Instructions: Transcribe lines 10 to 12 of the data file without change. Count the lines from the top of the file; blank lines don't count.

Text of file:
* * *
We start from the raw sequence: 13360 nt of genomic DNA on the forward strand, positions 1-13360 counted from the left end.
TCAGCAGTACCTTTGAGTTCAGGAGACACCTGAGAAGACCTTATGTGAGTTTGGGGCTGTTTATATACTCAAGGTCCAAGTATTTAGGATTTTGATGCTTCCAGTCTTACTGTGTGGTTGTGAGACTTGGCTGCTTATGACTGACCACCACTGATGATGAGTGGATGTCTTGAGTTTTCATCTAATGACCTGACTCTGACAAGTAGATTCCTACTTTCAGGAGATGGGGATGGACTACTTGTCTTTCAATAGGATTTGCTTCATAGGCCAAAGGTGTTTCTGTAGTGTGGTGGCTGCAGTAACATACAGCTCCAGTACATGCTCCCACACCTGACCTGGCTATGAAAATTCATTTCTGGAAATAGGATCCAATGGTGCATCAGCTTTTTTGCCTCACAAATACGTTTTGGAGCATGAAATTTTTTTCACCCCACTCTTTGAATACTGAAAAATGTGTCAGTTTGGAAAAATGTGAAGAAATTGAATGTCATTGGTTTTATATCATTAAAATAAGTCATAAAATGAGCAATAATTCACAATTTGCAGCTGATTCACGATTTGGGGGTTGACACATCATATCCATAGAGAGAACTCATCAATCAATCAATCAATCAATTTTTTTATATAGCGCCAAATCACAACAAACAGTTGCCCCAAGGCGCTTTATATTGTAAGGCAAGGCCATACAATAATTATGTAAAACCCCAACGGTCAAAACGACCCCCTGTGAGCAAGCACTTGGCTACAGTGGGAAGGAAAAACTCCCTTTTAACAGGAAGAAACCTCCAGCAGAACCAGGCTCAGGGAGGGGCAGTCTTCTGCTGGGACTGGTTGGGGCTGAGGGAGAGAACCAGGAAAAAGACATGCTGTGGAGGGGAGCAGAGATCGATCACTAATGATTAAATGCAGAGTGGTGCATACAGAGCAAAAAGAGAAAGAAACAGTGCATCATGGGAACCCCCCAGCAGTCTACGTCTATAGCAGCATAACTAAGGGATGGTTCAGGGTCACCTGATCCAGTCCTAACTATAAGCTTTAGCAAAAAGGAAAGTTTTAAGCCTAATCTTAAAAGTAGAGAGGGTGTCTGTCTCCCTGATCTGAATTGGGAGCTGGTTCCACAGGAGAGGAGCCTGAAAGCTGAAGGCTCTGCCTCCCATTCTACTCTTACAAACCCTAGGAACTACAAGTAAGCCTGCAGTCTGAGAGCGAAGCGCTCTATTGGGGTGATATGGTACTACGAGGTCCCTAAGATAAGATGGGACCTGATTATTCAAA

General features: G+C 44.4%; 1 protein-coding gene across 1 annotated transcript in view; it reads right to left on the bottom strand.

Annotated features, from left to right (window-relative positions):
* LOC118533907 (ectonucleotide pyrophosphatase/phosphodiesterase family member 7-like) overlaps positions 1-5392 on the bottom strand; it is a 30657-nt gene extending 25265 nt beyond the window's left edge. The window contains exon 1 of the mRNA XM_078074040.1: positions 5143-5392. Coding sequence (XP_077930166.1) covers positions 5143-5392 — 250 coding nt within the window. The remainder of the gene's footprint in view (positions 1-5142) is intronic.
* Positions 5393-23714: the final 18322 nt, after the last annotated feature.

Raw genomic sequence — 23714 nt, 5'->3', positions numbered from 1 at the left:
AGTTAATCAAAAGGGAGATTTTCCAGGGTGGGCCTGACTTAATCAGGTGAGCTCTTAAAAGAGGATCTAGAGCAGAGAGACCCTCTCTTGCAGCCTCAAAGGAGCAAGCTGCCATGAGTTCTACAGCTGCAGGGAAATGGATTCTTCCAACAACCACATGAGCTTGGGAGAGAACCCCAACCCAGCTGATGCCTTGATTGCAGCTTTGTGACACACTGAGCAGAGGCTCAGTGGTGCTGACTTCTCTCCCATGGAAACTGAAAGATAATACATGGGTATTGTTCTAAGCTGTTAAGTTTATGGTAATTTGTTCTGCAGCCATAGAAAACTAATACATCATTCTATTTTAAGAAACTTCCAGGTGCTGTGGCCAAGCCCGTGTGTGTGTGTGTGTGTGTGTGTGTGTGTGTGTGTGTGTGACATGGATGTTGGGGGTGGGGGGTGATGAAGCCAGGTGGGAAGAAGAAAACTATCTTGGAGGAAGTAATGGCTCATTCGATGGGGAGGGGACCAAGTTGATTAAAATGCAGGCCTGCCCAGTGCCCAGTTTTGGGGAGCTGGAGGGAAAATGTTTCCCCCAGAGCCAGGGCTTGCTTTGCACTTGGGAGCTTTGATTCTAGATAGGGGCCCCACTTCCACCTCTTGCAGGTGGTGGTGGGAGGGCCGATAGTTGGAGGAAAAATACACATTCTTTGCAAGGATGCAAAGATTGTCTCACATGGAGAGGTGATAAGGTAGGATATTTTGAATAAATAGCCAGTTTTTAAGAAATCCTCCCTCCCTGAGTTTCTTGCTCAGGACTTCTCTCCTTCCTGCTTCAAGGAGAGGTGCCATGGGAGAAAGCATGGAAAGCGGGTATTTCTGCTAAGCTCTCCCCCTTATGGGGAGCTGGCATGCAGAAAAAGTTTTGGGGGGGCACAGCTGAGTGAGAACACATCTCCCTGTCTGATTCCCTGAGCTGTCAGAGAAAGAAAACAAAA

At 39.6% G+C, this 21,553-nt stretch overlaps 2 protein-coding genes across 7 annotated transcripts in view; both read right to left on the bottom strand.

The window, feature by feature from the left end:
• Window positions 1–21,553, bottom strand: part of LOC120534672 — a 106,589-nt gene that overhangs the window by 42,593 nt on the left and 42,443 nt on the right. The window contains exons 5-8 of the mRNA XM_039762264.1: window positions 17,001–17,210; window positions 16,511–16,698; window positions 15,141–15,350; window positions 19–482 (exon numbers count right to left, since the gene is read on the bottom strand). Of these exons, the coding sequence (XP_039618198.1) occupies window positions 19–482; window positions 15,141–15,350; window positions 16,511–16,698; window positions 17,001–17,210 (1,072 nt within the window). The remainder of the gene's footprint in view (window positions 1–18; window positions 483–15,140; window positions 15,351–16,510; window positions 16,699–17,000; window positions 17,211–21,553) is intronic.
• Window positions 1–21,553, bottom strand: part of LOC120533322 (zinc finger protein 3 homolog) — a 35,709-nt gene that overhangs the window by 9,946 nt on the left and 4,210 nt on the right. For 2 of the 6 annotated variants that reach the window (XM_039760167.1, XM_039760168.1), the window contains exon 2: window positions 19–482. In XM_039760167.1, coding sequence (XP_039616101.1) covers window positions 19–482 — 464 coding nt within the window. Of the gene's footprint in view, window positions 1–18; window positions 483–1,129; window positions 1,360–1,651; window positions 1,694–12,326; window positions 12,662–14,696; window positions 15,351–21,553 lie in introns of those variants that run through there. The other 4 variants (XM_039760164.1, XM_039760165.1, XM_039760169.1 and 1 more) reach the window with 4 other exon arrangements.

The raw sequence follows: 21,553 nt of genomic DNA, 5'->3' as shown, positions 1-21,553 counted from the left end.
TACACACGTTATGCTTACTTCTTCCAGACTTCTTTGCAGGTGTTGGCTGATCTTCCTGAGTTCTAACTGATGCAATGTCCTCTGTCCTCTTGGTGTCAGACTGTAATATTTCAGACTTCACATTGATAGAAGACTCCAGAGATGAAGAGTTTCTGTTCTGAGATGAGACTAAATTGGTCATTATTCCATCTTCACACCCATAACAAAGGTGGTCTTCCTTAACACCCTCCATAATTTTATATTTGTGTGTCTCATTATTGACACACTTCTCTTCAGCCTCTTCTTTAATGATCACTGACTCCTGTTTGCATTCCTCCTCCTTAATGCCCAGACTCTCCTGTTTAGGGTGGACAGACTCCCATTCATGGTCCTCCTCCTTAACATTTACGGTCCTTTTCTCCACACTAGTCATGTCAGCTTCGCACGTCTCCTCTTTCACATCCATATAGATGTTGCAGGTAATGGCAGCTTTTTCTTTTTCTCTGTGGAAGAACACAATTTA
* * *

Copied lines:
The window, feature by feature from the left end:
• Window positions 1–21,553, bottom strand: part of LOC120534672 — a 106,589-nt gene that overhangs the window by 42,593 nt on the left and 42,443 nt on the right. The window contains exons 5-8 of the mRNA XM_039762264.1: window positions 17,001–17,210; window positions 16,511–16,698; window positions 15,141–15,350; window positions 19–482 (exon numbers count right to left, since the gene is read on the bottom strand). Of these exons, the coding sequence (XP_039618198.1) occupies window positions 19–482; window positions 15,141–15,350; window positions 16,511–16,698; window positions 17,001–17,210 (1,072 nt within the window). The remainder of the gene's footprint in view (window positions 1–18; window positions 483–15,140; window positions 15,351–16,510; window positions 16,699–17,000; window positions 17,211–21,553) is intronic.
• Window positions 1–21,553, bottom strand: part of LOC120533322 (zinc finger protein 3 homolog) — a 35,709-nt gene that overhangs the window by 9,946 nt on the left and 4,210 nt on the right. For 2 of the 6 annotated variants that reach the window (XM_039760167.1, XM_039760168.1), the window contains exon 2: window positions 19–482. In XM_039760167.1, coding sequence (XP_039616101.1) covers window positions 19–482 — 464 coding nt within the window. Of the gene's footprint in view, window positions 1–18; window positions 483–1,129; window positions 1,360–1,651; window positions 1,694–12,326; window positions 12,662–14,696; window positions 15,351–21,553 lie in introns of those variants that run through there. The other 4 variants (XM_039760164.1, XM_039760165.1, XM_039760169.1 and 1 more) reach the window with 4 other exon arrangements.